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Moscow made the headlines last year when an HSBC survey found that expats in Russia were the most highly paid in the world, sparking a slew of stories advising job hunters to head east.

So does that mean that highly paid jobs are easy pickings for MBA graduates in Russia? Not so, say headhunters. Knowledge of the Russian market and proven ability to steer a company through the tough business environment on the ground since the 2008 stock market crash are much more important.

“If you stayed in Russia during the crisis, overcame difficulties and drove your company through the crisis in 2009-10, you will be far more in demand in the market than someone who took a learning sabbatical,” says Alexey Sizov, a consultant at Odgers Berndtson, a recruitment company.

An MBA remains a good qualification and still counts with multinationals, banks and consulting companies working in Russia, but what employers want most is knowledge of the local business environment, he says.

After the collapse of Lehman Brothers, the US investment bank, the boom times in Russia came to an abrupt halt, with many companies halving in value as stocks plummeted. Understanding how to sell goods to increasingly choosy customers and navigate the tough – and often corrupt – business environment in the country is a quality prized by employers. An MBA qualification really needs to be combined with local savvy.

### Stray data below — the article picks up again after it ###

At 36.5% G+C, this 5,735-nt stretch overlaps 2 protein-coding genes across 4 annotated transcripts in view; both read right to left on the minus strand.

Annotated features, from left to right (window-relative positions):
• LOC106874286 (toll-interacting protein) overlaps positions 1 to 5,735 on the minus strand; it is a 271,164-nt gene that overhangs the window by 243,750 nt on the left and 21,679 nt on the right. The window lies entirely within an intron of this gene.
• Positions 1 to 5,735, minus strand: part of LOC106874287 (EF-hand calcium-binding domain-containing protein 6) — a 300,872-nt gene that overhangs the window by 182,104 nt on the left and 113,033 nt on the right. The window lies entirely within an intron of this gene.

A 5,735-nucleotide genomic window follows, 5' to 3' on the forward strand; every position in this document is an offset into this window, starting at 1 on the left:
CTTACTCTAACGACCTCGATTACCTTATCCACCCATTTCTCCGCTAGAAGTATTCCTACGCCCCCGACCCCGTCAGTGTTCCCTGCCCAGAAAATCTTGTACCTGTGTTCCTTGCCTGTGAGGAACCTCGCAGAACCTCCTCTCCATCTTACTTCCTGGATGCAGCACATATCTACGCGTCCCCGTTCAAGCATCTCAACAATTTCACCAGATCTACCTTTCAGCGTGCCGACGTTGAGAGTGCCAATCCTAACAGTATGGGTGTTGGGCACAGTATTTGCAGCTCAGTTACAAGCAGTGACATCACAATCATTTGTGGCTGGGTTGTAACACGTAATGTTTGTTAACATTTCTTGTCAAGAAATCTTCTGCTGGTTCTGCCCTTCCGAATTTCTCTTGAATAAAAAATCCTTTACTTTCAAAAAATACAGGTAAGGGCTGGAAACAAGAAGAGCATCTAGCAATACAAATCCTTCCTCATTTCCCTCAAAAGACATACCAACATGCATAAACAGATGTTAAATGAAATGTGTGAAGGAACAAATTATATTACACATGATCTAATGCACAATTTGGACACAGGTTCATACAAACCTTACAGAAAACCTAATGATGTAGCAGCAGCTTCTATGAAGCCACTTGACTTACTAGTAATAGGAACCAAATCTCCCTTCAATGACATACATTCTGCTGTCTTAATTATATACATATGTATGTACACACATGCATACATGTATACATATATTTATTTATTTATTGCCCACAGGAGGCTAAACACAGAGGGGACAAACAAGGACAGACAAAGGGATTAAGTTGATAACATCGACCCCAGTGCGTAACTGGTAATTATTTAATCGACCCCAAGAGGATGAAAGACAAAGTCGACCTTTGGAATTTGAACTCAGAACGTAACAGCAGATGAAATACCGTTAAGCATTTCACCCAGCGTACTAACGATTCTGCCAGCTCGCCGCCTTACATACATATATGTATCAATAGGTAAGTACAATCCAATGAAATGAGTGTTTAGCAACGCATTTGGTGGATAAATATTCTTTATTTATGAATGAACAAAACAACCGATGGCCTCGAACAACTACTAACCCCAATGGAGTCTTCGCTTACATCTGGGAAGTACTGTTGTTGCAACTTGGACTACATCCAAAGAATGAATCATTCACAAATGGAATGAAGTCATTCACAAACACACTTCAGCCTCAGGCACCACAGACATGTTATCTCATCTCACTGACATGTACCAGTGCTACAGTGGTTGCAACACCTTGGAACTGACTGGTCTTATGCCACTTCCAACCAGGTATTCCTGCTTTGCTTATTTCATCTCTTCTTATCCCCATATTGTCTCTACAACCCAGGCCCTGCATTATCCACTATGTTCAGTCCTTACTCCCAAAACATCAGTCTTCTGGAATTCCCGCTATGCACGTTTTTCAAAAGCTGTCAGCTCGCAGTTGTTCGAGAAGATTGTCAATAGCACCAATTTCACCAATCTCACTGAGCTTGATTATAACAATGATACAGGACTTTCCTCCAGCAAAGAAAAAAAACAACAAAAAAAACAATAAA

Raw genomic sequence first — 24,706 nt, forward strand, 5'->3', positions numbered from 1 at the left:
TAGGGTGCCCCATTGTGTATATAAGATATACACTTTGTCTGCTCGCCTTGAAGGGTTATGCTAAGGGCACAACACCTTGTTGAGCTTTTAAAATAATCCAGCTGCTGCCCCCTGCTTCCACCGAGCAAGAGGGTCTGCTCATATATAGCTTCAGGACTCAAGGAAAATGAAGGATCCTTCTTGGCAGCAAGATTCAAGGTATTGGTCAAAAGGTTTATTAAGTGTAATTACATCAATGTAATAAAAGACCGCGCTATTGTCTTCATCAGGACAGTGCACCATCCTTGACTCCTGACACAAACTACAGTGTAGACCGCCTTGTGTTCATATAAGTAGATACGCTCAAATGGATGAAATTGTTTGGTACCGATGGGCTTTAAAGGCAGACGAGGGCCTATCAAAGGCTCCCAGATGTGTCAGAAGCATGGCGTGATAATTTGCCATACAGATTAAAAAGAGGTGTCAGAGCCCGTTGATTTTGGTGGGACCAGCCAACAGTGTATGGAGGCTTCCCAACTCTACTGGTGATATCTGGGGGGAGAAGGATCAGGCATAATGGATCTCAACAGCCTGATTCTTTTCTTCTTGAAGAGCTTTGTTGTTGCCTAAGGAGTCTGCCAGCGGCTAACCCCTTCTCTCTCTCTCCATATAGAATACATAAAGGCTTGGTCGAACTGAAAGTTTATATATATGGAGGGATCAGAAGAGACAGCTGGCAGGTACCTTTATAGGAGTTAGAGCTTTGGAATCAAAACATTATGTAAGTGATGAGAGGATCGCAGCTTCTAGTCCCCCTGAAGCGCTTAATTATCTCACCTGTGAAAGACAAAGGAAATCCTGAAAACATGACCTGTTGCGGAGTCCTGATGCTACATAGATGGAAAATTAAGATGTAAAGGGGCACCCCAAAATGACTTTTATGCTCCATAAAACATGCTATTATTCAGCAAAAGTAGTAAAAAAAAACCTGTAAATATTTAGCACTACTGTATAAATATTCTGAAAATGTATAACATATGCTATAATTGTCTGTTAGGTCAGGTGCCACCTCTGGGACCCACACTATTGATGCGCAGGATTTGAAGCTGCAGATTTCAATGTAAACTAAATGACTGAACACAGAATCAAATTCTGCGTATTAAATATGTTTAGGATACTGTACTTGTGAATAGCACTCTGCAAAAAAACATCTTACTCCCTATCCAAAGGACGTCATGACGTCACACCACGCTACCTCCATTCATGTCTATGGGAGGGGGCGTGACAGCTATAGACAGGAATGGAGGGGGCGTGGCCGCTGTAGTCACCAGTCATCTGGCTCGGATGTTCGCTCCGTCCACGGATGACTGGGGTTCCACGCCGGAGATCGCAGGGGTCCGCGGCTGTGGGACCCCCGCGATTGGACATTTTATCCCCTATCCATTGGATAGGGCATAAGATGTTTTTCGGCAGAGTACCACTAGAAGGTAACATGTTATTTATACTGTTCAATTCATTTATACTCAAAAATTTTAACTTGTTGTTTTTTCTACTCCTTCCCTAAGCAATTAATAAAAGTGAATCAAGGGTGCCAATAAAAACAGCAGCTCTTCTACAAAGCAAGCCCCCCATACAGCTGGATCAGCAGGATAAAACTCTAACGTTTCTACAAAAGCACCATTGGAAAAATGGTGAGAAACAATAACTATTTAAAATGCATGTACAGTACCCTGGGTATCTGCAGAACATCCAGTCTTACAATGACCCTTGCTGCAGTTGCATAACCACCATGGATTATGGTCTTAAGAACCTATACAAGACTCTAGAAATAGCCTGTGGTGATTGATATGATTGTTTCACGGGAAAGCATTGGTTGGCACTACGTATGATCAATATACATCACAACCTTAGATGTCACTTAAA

Elmar Kamaev, a project director at Basic Element, a Russian energy assets and metals company, says the environment for MBA graduates has toughened since he graduated from the Fuqua School of Business at Duke University, North Carolina, in 2008.

“After graduation it was a blossoming market. It was relatively easy to find a good opportunity, and those offers I had in Russia were slightly better than abroad, especially taking into account the personal income tax situation here,” he says. Russia has a uniform rate of tax on the income of individuals.

However, employment conditions have become harder. It is now difficult to find the right niche even with an MBA, Kamaev says. “An MBA can be a positive influence on your career, but it needs to be combined with a good personal attitude and a little bit of luck.”

Igor Klimov, general director of Acuris, an executive search company, says an MBA can help people in Russia broaden their minds, structure their thoughts and connect with an international alumni network.

“If you are smart, you will achieve things here anyway. An MBA is something that you should do for yourself rather than for the market,” he says.

An MBA from Wharton, Harvard or London Business School can be useful for companies that want to tap into a global alumni network, although MBAs from lesser schools count less with employers, he adds. “It is appreciated by some companies because an MBA alumni network can enable you to pick up the phone and set up a meeting with someone in a variety of companies, but in Russia it needs to be combined with good local experience,” he says.

One serious mistake MBA graduates can make is to return to Moscow with their newly minted qualifications and demand a certain salary from employers. Graduate arrogance can be a turn-off for companies trying to find the right employee.

Employers want to know that graduates understand the unique challenges they face in Russia, not that they have looked at management case studies in textbooks, Klimov says. “You can’t come to Moscow and say, ‘I’ve got an MBA,’ and expect people to jump,” he warns.

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